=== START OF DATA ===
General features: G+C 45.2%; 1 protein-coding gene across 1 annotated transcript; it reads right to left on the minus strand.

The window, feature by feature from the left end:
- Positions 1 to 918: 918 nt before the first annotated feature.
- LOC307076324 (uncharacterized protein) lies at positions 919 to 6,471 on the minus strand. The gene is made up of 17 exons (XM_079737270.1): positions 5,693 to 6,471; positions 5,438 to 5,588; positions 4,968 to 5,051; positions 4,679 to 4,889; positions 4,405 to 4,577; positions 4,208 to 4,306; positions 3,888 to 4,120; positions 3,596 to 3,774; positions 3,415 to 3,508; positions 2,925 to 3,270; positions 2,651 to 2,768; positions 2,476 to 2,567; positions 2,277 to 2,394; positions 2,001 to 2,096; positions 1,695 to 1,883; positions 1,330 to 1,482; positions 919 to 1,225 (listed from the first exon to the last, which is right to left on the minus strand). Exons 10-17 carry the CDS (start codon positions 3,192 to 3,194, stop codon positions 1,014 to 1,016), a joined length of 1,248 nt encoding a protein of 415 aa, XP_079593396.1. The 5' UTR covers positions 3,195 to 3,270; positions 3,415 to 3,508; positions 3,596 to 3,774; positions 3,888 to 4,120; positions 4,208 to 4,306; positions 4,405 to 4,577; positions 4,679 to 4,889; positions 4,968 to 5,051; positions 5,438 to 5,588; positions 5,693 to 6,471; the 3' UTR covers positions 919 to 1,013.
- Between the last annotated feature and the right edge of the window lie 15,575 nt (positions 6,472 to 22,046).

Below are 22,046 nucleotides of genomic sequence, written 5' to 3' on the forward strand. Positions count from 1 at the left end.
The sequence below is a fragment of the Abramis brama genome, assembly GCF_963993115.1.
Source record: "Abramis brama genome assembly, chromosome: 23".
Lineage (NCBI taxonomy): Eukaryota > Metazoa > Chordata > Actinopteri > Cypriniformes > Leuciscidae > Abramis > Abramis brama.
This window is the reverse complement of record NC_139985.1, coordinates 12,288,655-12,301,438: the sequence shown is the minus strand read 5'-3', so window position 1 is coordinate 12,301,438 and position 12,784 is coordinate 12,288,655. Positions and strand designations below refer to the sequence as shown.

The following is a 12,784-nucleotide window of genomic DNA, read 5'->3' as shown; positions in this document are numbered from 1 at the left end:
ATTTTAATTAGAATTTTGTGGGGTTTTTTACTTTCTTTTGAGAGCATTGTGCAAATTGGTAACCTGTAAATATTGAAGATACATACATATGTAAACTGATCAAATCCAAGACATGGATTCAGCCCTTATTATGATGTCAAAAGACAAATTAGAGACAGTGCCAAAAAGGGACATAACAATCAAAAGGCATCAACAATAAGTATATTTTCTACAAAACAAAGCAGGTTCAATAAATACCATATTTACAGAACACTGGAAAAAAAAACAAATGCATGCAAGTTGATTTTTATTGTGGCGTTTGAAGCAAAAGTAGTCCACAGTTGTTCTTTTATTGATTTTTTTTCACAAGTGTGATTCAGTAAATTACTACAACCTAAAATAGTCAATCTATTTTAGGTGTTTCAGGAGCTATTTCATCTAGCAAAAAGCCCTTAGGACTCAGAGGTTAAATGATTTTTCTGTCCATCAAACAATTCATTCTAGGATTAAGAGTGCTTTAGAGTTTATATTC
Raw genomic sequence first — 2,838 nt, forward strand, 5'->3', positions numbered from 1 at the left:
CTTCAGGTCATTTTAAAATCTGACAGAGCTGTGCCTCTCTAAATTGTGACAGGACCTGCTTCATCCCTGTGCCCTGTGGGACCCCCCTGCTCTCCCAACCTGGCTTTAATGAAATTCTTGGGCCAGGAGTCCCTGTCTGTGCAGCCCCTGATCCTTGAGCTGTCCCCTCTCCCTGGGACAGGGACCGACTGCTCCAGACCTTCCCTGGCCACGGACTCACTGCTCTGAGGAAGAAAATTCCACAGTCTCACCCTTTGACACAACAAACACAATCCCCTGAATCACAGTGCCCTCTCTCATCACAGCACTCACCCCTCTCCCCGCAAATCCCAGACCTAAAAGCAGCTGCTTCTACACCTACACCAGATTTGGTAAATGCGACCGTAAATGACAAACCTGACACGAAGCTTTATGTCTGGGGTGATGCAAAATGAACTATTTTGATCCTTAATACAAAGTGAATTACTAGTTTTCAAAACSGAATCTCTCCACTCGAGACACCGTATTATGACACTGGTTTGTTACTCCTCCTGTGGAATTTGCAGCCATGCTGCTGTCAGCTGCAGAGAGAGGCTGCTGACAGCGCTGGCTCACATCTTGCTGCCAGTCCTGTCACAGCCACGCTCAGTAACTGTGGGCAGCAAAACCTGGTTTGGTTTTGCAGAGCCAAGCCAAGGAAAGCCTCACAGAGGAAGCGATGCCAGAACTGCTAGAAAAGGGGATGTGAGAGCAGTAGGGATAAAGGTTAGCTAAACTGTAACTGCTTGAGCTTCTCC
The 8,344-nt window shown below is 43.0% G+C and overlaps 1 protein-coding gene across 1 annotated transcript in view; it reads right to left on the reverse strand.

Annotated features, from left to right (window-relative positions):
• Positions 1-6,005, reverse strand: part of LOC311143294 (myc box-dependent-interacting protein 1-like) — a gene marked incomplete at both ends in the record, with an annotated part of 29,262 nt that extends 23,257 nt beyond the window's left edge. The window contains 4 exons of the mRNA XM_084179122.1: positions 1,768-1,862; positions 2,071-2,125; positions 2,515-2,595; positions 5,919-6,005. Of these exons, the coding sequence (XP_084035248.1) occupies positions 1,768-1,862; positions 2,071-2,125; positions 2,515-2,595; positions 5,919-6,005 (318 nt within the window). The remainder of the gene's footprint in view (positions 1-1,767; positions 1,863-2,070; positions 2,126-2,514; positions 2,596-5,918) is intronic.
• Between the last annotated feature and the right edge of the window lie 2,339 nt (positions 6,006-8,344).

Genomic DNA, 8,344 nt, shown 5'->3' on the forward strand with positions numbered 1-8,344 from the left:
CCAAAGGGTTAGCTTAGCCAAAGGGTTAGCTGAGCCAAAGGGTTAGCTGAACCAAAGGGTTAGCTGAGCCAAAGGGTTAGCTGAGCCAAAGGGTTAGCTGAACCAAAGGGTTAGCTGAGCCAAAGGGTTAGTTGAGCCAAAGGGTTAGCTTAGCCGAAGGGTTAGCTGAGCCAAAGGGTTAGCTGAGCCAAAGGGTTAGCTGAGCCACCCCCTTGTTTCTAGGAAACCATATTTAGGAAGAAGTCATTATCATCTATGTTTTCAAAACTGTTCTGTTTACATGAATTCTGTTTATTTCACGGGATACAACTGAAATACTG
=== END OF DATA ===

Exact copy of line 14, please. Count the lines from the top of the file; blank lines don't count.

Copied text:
CTTCAGGTCATTTTAAAATCTGACAGAGCTGTGCCTCTCTAAATTGTGACAGGACCTGCTTCATCCCTGTGCCCTGTGGGACCCCCCTGCTCTCCCAACCTGGCTTTAATGAAATTCTTGGGCCAGGAGTCCCTGTCTGTGCAGCCCCTGATCCTTGAGCTGTCCCCTCTCCCTGGGACAGGGACCGACTGCTCCAGACCTTCCCTGGCCACGGACTCACTGCTCTGAGGAAGAAAATTCCACAGTCTCACCCTTTGACACAACAAACACAATCCCCTGAATCACAGTGCCCTCTCTCATCACAGCACTCACCCCTCTCCCCGCAAATCCCAGACCTAAAAGCAGCTGCTTCTACACCTACACCAGATTTGGTAAATGCGACCGTAAATGACAAACCTGACACGAAGCTTTATGTCTGGGGTGATGCAAAATGAACTATTTTGATCCTTAATACAAAGTGAATTACTAGTTTTCAAAACSGAATCTCTCCACTCGAGACACCGTATTATGACACTGGTTTGTTACTCCTCCTGTGGAATTTGCAGCCATGCTGCTGTCAGCTGCAGAGAGAGGCTGCTGACAGCGCTGGCTCACATCTTGCTGCCAGTCCTGTCACAGCCACGCTCAGTAACTGTGGGCAGCAAAACCTGGTTTGGTTTTGCAGAGCCAAGCCAAGGAAAGCCTCACAGAGGAAGCGATGCCAGAACTGCTAGAAAAGGGGATGTGAGAGCAGTAGGGATAAAGGTTAGCTAAACTGTAACTGCTTGAGCTTCTCC